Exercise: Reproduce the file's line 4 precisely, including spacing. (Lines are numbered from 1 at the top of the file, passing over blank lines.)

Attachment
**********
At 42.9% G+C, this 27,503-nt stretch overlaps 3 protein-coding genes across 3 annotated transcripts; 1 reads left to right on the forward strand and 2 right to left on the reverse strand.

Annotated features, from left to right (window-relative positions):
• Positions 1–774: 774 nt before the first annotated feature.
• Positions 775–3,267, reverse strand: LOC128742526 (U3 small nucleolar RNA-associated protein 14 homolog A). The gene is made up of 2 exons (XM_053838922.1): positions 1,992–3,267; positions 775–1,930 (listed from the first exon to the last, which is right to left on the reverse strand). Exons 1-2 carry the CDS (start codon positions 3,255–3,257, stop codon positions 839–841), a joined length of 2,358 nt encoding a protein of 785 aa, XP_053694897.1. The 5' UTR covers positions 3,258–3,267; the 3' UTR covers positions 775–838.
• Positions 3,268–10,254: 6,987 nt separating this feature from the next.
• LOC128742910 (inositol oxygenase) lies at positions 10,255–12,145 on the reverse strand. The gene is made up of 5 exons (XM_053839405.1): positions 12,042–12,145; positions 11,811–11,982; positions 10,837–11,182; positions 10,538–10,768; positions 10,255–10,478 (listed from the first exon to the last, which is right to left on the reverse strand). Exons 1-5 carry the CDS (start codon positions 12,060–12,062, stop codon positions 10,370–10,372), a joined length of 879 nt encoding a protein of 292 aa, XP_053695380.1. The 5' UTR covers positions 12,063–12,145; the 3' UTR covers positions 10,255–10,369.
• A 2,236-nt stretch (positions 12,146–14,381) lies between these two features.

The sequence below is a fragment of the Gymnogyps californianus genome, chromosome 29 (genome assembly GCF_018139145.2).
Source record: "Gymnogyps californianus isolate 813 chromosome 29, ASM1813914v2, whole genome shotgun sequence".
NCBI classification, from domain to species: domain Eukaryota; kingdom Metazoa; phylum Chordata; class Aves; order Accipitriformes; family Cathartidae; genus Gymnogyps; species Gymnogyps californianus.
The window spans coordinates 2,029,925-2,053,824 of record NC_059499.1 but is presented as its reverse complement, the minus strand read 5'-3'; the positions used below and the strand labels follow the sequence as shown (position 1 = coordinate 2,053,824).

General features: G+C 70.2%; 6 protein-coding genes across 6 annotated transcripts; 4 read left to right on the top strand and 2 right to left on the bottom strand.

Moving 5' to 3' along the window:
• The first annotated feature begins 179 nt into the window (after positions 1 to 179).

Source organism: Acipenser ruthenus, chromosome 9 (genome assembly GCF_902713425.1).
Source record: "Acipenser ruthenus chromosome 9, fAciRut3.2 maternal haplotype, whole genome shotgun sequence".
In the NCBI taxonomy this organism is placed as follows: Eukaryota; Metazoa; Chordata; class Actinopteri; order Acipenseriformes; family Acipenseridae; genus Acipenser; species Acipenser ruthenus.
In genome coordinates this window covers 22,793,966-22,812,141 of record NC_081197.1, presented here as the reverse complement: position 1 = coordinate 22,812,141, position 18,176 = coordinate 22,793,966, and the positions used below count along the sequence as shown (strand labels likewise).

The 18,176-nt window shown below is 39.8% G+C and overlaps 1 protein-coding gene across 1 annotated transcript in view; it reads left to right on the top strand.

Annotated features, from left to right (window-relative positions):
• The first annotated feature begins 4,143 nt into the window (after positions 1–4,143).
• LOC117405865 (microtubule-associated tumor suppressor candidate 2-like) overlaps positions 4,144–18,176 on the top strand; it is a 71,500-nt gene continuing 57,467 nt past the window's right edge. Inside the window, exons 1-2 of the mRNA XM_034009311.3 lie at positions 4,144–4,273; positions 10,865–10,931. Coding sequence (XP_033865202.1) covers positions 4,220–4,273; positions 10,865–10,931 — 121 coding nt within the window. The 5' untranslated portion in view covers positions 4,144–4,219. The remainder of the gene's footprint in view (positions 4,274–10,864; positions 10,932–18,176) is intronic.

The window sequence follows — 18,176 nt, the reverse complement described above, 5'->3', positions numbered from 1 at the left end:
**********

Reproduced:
• Positions 775–3,267, reverse strand: LOC128742526 (U3 small nucleolar RNA-associated protein 14 homolog A). The gene is made up of 2 exons (XM_053838922.1): positions 1,992–3,267; positions 775–1,930 (listed from the first exon to the last, which is right to left on the reverse strand). Exons 1-2 carry the CDS (start codon positions 3,255–3,257, stop codon positions 839–841), a joined length of 2,358 nt encoding a protein of 785 aa, XP_053694897.1. The 5' UTR covers positions 3,258–3,267; the 3' UTR covers positions 775–838.